I'm going to wait a few days to post my results until you have all had a chance. Want you to have a clean slate to work with
Some images: (Click for Link to High Res!)
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Any comments, suggestions, corrections etc. greatly appreciated!
If there is anyone that thinks they could set up a project/experiment or a little lecture or some notes let me know, I'd, We'd really appreciate it!
Ok, looks like I didn't make myself very clear; sorry 'bout that. I'm trying to set these exercises up very simplistically to A. keep the time needed to participate/redo/learn short and B. To clear away things that might bog you down or confuse you. I think it's better to learn things in small steps, building a foundation and then building upon that foundation with the things you learned along the way. Also it's easier to learn a specific thing if you can focus solely on that.
This exercise was set up in mind to clear out all the hard thinking and correcting involved in color picking. You should focus on making things the proper value and intensity for not only how they look but to re-inforce their distance, closer or further away from the viewer. (Go ahead and exaggerate these effects, in fact, you should exaggerate it!). Think about what will happen to your warm color as it disappears into the distance and what will happen to it when it's in your face, what will happen to your cool color? Remember you should vary both value and intensity but NOT hue. Your colors should be complementary so that you can mix them without changing hues, this way it will look cleaner, proceed faster, and allow you to use the eyedropper. You might try using your cool color for shadows and warm for sunlight, I believe our mind naturally responds this way. (do keep in mind this isn't always the case!)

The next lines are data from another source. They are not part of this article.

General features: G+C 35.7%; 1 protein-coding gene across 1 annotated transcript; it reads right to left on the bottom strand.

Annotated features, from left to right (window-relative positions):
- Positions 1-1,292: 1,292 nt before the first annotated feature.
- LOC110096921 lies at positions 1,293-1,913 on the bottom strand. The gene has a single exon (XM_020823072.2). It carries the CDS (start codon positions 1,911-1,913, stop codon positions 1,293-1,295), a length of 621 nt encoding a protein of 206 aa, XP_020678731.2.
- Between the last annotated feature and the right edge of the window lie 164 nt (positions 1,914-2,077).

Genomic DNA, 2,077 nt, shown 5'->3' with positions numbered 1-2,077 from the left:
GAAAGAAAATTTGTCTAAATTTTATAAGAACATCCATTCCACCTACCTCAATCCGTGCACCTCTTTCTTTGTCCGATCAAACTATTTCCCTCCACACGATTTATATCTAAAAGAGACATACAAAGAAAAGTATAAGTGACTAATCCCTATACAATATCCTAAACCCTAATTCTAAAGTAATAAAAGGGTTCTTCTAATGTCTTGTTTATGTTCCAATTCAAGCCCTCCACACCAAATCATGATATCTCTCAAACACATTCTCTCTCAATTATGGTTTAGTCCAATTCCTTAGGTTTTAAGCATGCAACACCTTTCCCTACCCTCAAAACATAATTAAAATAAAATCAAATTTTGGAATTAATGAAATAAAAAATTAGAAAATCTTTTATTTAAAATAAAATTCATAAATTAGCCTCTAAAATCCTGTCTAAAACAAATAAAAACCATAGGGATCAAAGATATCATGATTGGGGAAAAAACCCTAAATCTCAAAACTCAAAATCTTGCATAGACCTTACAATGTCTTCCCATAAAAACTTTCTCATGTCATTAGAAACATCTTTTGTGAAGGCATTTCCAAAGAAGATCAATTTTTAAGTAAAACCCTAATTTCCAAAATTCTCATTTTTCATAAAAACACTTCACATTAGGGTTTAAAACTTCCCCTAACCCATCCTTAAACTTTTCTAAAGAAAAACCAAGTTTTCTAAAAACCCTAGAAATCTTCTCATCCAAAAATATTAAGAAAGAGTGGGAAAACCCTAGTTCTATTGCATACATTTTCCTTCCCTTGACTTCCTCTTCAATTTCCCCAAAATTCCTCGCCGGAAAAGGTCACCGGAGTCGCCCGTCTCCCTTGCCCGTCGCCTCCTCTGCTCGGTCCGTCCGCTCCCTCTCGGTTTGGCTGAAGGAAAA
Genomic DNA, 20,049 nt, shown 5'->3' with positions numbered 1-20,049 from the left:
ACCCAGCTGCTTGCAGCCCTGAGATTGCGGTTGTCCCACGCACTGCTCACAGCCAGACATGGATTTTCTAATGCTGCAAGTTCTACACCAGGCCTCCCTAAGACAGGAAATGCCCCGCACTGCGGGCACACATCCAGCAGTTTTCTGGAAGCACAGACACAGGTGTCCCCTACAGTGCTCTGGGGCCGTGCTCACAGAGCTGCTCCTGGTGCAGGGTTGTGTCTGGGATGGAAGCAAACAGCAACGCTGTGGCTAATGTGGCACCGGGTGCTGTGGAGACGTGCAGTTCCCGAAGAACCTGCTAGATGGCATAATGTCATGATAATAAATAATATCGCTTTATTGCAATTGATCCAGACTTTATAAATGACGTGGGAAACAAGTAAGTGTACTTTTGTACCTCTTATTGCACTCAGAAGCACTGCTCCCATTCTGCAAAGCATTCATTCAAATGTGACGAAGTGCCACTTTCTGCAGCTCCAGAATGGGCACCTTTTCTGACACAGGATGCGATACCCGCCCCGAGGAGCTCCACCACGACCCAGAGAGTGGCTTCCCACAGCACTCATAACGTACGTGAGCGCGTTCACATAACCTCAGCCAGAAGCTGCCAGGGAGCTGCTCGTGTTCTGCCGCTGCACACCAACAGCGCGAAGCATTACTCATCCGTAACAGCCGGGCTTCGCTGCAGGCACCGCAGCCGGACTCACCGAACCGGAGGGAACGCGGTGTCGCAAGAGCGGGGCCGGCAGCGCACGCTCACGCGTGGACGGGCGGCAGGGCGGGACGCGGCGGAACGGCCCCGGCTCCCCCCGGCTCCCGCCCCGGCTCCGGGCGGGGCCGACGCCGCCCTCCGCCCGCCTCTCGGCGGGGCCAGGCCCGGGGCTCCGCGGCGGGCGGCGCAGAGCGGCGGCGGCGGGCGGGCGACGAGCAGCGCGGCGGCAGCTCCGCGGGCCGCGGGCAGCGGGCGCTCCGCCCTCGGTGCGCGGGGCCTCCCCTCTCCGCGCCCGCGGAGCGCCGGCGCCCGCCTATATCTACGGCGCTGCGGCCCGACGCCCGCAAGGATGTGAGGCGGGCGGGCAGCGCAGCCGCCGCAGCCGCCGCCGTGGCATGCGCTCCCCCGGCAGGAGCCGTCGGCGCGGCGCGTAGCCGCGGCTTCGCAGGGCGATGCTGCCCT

To pick perfect complements you can either arbitrarily pick your first color and invert it to get your complement or go an exact 180 degrees opposite of the hue slider.
Last edited by Idiot Apathy; January 7th, 2006 at 06:54 PM.
December 11th, 2005 #100
~Ooo cool, Bumskee's in here too!~ You have a great sketchbook and I've been real fond of the Digital Painting in PS thread too. Great to have you in here !
I've updated the guidelines a little bit and added the projects to the front page to make it easier.
Anyone have any idea's for the next project?
Anyone think they have anything they could contribute?
Edit: Just remembered I forgot to address this.
Originally Posted by Kitsu
I suppose there are other different situations that shadows could be more intense than the rest of the object but it seems like stylized color to me. Nothing wrong with that, in fact I love stylized color. I think outdoors usually the midpoint will be the most saturated. Indoors is another story, lots of different lightsources.
Last edited by Idiot Apathy; December 11th, 2005 at 09:56 PM.
December 12th, 2005 #101
Idiot Apathy, you are too nice dude. I linked this thread to the digital painting thread, this is the missing info there! coz I am too much a newbie to help anyone with these stuff. As you will see shortly, hehe. But good on you for doing this, cheers mate.